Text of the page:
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Pregnancy Care Guidelines

Part D: Clinical Assessments

A range of clinical assessments is offered to promote and enhance the physical and emotional wellbeing of a woman and her baby during pregnancy. This section discusses assessments that are offered to all women during pregnancy. Recommendations are based on evidence about the accuracy of assessments in predicting complications in pregnancy and the effectiveness of interventions in reducing symptoms.

The summary of advice on assessments during pregnancy considered a priority for inclusion in these Guidelines. Advice on other assessments, such as routine breast and pelvic examination (which are not recommended) is included in the NICE Guidelines (NICE 2008).

Summary of advice for women about assessments during pregnancy

Weight and body mass index

Calculation of body mass index at the first antenatal visit allows appropriate advice about nutrition and physical activity to be given during pregnancy

Gestational age

Ultrasound scanning is most accurate in determining gestational age between 8 and 14 weeks of pregnancy; after 24 weeks of pregnancy, the date of the last menstrual period is used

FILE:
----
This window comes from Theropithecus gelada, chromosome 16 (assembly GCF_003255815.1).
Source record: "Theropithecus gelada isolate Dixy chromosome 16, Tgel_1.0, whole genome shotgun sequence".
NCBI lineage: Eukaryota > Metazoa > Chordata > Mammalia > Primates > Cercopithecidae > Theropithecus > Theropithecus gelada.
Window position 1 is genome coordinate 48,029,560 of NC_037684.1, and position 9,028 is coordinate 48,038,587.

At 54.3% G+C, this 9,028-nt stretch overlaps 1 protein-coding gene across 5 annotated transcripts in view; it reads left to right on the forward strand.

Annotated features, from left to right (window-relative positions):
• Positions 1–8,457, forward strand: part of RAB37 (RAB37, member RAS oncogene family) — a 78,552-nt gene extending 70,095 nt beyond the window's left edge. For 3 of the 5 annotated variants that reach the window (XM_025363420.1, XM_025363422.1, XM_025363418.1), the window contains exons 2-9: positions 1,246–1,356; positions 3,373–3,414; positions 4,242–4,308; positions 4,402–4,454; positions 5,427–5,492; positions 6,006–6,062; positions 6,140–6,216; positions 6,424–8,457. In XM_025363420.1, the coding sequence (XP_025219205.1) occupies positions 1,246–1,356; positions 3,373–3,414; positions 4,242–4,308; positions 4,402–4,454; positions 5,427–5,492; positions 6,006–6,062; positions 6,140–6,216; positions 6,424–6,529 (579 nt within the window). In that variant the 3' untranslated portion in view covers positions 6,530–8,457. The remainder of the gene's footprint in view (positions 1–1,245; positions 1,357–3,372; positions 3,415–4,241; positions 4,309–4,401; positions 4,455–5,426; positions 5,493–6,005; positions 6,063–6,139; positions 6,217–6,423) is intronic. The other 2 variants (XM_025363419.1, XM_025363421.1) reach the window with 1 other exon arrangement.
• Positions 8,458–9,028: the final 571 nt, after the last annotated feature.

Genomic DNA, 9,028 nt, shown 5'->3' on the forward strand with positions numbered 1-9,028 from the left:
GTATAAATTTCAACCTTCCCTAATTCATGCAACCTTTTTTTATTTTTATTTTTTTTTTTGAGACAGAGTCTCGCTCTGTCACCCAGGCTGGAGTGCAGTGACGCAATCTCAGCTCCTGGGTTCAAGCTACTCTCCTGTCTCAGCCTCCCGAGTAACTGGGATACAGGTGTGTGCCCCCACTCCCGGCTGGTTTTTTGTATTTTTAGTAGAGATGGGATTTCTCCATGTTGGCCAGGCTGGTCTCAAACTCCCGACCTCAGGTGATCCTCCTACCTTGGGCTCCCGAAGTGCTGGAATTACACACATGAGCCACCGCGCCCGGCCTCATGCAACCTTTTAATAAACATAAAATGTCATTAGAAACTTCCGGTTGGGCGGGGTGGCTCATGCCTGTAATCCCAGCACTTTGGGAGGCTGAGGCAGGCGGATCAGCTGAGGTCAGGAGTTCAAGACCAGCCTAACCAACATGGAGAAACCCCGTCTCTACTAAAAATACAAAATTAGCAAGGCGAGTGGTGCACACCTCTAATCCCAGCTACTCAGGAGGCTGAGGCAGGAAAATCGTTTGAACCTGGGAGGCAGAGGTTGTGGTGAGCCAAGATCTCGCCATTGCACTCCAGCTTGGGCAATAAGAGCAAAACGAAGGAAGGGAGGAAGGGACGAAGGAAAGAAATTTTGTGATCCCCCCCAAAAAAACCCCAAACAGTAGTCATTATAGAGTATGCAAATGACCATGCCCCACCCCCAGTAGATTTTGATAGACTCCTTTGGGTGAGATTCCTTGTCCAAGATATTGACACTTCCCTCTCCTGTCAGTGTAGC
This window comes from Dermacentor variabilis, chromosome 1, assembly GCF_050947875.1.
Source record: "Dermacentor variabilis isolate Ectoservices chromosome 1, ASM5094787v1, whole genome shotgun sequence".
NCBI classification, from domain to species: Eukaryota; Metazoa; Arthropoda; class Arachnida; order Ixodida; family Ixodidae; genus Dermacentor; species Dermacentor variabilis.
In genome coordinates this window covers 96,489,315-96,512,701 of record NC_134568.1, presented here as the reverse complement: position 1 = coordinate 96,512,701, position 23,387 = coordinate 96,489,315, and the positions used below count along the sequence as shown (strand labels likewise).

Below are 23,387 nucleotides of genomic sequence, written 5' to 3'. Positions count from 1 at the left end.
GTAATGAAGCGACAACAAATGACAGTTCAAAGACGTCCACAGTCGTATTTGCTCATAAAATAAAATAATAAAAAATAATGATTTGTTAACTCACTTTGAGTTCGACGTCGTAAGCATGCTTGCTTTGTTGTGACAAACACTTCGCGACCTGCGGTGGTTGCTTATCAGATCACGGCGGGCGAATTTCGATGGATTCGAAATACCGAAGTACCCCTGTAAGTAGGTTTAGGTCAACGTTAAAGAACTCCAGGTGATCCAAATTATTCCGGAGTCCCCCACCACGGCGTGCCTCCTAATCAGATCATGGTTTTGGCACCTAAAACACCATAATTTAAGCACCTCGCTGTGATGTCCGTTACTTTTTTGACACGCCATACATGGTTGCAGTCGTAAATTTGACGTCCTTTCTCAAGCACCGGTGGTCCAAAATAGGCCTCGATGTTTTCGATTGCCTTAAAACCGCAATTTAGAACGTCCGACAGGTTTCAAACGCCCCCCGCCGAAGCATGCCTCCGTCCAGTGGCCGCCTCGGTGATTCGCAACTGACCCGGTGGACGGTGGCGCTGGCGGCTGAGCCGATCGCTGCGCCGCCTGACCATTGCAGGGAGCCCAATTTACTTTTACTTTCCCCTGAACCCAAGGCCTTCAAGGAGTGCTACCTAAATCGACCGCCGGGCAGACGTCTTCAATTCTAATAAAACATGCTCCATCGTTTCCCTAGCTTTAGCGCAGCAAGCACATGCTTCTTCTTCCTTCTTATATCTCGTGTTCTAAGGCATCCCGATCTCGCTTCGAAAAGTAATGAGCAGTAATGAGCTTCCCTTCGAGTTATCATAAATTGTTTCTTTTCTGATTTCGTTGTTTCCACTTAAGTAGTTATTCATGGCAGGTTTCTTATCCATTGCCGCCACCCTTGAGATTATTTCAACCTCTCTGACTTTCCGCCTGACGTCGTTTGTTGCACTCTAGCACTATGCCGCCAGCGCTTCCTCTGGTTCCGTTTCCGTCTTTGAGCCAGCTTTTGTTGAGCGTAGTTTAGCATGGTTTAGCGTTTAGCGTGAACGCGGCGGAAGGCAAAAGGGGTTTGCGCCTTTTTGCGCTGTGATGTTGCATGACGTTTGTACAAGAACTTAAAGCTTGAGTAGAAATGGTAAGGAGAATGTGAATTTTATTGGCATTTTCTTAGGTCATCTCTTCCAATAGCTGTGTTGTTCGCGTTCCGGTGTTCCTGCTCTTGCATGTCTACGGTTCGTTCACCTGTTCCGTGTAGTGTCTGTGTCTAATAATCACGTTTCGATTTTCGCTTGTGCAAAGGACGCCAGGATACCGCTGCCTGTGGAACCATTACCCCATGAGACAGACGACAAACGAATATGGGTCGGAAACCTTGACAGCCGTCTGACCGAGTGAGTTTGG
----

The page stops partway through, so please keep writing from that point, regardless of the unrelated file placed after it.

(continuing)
Fetal development and anatomy

Ultrasound scanning at 18–20 weeks of pregnancy detects structural anomalies

Fetal growth restriction and wellbeing

Fetal growth is assessed at each antenatal visit

Promoting awareness of the normal pattern of fetal movement assists women in knowing when to seek advice if they perceive decreased or absent movements

Hearing the fetal heart is not predictive of pregnancy outcomes.

Risk of preterm birth

Discussing risk and protective factors for preterm birth may assist some women to reduce their risk.

Blood pressure

Measuring blood pressure at the first antenatal visit allows identification of women who have chronic hypertension and may require additional monitoring during pregnancy.

Proteinuria

Testing women for proteinuria at the first antenatal visit identifies existing kidney disease or urinary tract infection.

Risk of pre-eclampsia

Routine measuring of blood pressure during pregnancy allows monitoring for new onset hypertension.

After the first antenatal visit, proteinuria is tested in women with risk factors for, or clinical indications of, pre-eclampsia.

References

  • NICE (2008) Antenatal Care. Routine Care for the Healthy Pregnant Woman. National Collaborating Centre for Women’s and Children’s Health. Commissioned by the National Institute for Health and Clinical Excellence. London: RCOG Press.
Last updated: 
20 November 2018